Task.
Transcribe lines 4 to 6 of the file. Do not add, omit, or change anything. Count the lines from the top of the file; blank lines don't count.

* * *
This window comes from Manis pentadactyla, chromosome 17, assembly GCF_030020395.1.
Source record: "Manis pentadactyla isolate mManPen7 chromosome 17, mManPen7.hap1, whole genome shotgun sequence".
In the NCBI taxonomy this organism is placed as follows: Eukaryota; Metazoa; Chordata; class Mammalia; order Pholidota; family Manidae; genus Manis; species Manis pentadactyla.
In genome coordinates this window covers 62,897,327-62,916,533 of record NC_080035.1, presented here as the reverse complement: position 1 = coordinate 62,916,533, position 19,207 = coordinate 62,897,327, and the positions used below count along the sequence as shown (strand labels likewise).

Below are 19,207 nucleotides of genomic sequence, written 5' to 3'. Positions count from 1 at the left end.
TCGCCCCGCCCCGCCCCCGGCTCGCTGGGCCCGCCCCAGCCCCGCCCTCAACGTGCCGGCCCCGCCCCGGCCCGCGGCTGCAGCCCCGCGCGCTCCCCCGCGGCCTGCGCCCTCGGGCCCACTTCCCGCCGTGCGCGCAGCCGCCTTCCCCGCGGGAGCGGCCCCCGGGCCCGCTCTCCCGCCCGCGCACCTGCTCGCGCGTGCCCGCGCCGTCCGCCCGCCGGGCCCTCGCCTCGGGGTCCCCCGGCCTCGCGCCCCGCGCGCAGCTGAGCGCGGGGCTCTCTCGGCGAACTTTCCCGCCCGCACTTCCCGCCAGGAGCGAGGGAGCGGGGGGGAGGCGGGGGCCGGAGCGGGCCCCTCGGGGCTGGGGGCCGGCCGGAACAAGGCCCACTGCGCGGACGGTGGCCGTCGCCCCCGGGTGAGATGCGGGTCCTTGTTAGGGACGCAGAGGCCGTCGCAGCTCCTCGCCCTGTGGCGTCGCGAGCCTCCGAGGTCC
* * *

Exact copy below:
In genome coordinates this window covers 62,897,327-62,916,533 of record NC_080035.1, presented here as the reverse complement: position 1 = coordinate 62,916,533, position 19,207 = coordinate 62,897,327, and the positions used below count along the sequence as shown (strand labels likewise).

Below are 19,207 nucleotides of genomic sequence, written 5' to 3'. Positions count from 1 at the left end.
TCGCCCCGCCCCGCCCCCGGCTCGCTGGGCCCGCCCCAGCCCCGCCCTCAACGTGCCGGCCCCGCCCCGGCCCGCGGCTGCAGCCCCGCGCGCTCCCCCGCGGCCTGCGCCCTCGGGCCCACTTCCCGCCGTGCGCGCAGCCGCCTTCCCCGCGGGAGCGGCCCCCGGGCCCGCTCTCCCGCCCGCGCACCTGCTCGCGCGTGCCCGCGCCGTCCGCCCGCCGGGCCCTCGCCTCGGGGTCCCCCGGCCTCGCGCCCCGCGCGCAGCTGAGCGCGGGGCTCTCTCGGCGAACTTTCCCGCCCGCACTTCCCGCCAGGAGCGAGGGAGCGGGGGGGAGGCGGGGGCCGGAGCGGGCCCCTCGGGGCTGGGGGCCGGCCGGAACAAGGCCCACTGCGCGGACGGTGGCCGTCGCCCCCGGGTGAGATGCGGGTCCTTGTTAGGGACGCAGAGGCCGTCGCAGCTCCTCGCCCTGTGGCGTCGCGAGCCTCCGAGGTCC